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Readings for December 18

December 5th, 2011 Posted in Catechetical Corner

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2 Samuel 7:l-5, 8b-12, 14a,16; Romans 16:25-27; Luke 1:26-38

During Advent I have been listening to Handel’s Messiah. The solemn words and glorious music express the wonder of the coming into our world of the Lord, the Son of God.

The word-picture of Gabriel’s announcement to Mary and her response, as we hear them in the Gospel of Luke, are incredible in their meaning, but very low-key as they are expressed. No trumpets, no chorus, no Hallelujahs. Read more »

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Learn to pray more deeply during Advent

December 2nd, 2011 Posted in Catechetical Corner

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In our more reflective moments we sense the importance of prayer; yet, we struggle to pray. Sustained, deep prayer doesn’t come easy for us. Why?

First of all, we struggle to make time for prayer. Prayer doesn’t accomplish anything practical for us, it’s a waste of time in terms of tending to the pressures and tasks of daily life, and so we hesitate to go there. Coupled with this, we find it hard to trust that prayer actually works and brings about something real in our lives. Beyond that, we struggle to concentrate when we try to pray. Once we do settle in to pray, we soon feel ourselves overwhelmed by daydreams, unfinished conversations, half-forgotten melodies, heartaches, agendas, and the impending tasks that face us as soon as we get up from our place of prayer. Read more »

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Readings for December 11

December 1st, 2011 Posted in Catechetical Corner

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Third Sunday in Advent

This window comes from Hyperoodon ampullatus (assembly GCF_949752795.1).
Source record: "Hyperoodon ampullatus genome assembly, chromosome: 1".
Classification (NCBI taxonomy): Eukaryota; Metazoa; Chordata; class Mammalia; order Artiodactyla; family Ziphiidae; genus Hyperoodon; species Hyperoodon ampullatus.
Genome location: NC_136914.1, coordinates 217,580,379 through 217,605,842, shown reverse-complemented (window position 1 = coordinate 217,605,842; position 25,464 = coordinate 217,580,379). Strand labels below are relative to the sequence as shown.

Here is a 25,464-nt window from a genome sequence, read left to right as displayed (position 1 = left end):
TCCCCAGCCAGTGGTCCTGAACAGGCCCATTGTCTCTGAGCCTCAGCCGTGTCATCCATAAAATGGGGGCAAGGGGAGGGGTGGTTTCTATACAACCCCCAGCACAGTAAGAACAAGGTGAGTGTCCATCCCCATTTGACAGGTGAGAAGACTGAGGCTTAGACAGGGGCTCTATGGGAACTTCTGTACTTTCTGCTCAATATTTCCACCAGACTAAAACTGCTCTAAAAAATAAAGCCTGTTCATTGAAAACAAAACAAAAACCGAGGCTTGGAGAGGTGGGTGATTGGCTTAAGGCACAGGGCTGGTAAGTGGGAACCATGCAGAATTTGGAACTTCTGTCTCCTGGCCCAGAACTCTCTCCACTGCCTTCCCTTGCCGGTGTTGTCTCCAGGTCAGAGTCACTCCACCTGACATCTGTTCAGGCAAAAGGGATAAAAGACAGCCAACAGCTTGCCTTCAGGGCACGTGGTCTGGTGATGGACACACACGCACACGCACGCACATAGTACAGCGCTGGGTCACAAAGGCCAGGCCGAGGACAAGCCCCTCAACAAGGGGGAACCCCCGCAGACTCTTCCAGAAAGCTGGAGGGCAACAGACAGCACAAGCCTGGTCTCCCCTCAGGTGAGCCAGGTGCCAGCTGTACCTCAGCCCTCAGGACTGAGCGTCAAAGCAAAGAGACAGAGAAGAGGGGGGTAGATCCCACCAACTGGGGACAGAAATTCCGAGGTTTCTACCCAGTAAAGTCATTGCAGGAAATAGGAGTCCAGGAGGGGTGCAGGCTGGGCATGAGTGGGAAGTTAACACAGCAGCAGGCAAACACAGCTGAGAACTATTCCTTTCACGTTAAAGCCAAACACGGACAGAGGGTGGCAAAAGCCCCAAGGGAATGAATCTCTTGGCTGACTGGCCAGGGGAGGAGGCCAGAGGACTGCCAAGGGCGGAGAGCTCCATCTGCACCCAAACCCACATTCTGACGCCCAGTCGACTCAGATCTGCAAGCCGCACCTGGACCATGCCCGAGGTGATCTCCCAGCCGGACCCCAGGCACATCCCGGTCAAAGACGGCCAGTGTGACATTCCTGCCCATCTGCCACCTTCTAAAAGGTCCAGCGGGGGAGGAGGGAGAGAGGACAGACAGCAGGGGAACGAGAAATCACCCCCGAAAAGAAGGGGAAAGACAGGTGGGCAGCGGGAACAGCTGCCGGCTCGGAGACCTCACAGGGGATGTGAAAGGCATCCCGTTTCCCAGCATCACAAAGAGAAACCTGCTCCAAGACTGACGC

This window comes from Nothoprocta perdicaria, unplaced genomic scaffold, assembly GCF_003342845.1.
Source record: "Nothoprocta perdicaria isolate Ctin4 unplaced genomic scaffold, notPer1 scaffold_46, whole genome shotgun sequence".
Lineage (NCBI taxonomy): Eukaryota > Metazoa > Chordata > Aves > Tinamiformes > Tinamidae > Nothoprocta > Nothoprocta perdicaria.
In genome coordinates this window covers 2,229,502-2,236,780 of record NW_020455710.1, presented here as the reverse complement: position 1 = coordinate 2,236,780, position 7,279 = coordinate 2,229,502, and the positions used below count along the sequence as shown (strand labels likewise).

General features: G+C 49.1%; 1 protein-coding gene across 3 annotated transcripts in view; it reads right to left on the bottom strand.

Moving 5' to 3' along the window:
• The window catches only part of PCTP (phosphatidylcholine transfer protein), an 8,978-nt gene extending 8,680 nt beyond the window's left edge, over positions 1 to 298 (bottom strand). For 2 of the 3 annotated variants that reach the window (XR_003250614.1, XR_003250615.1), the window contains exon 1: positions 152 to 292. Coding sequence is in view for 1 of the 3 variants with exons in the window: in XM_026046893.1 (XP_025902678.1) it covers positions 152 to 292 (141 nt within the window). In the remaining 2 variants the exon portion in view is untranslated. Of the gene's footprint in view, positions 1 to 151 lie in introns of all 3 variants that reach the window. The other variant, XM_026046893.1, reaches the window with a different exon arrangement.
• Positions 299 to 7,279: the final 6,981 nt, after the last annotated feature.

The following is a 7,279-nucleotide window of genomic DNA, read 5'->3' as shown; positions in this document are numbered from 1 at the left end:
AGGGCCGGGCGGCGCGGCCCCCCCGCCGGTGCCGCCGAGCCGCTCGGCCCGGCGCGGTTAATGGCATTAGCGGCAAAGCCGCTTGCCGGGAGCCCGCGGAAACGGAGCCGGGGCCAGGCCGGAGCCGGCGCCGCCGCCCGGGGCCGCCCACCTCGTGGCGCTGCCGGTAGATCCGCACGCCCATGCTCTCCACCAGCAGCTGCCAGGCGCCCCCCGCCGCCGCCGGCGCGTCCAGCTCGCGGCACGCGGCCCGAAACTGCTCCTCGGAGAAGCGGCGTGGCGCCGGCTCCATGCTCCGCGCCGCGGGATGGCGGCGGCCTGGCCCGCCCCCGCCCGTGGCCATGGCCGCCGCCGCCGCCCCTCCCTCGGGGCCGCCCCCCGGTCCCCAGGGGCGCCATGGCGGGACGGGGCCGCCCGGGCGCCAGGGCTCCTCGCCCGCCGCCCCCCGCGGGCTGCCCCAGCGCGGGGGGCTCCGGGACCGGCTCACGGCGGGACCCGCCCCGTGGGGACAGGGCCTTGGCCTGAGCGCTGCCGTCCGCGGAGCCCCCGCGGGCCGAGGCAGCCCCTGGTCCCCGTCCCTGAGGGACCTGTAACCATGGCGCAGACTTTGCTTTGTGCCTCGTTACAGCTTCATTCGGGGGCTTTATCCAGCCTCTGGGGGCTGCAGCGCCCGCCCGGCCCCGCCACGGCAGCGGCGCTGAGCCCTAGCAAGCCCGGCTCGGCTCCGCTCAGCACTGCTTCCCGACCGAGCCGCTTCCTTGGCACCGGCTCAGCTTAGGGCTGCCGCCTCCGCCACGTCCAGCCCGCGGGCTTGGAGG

1 Isaiah 61:1-2a, 10-11; 1 Thesalonians 5:16-24; John 1:6-8, 19-28

Advent is the season of hope. How often have you heard this statement and what exactly does it mean for you? Hope is defined as the emotional state which promotes the belief in a positive outcome related to events and circumstances in one’s life. However there is a difference between this secular definition and the virtue of hope because hope, as with all virtues, arises from the will. It goes beyond an emotional state to utilize our freedom of choice. Read more »

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Scripture commentary for Sunday, Dec. 4

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Readings for December 4

Second Sunday in Advent

Isaiah 40:1-5, 9-11; 2 Peter 3:8-14;  Mark 1:1-8

Today’s Gospel describes the ministry of St. John the Baptist, the forerunner of Jesus Christ. Jesus will later describe John as a “light, which burned brightly.” Jesus Christ is himself the light of the world, which the darkness can never overcome. While there are many things to be concerned about in our modern world, Advent is a season of hope, as we prepare for the birth of the savior, the source of all our hope. This hope is not blind optimism, but something much deeper and stronger, the theological virtue of hope.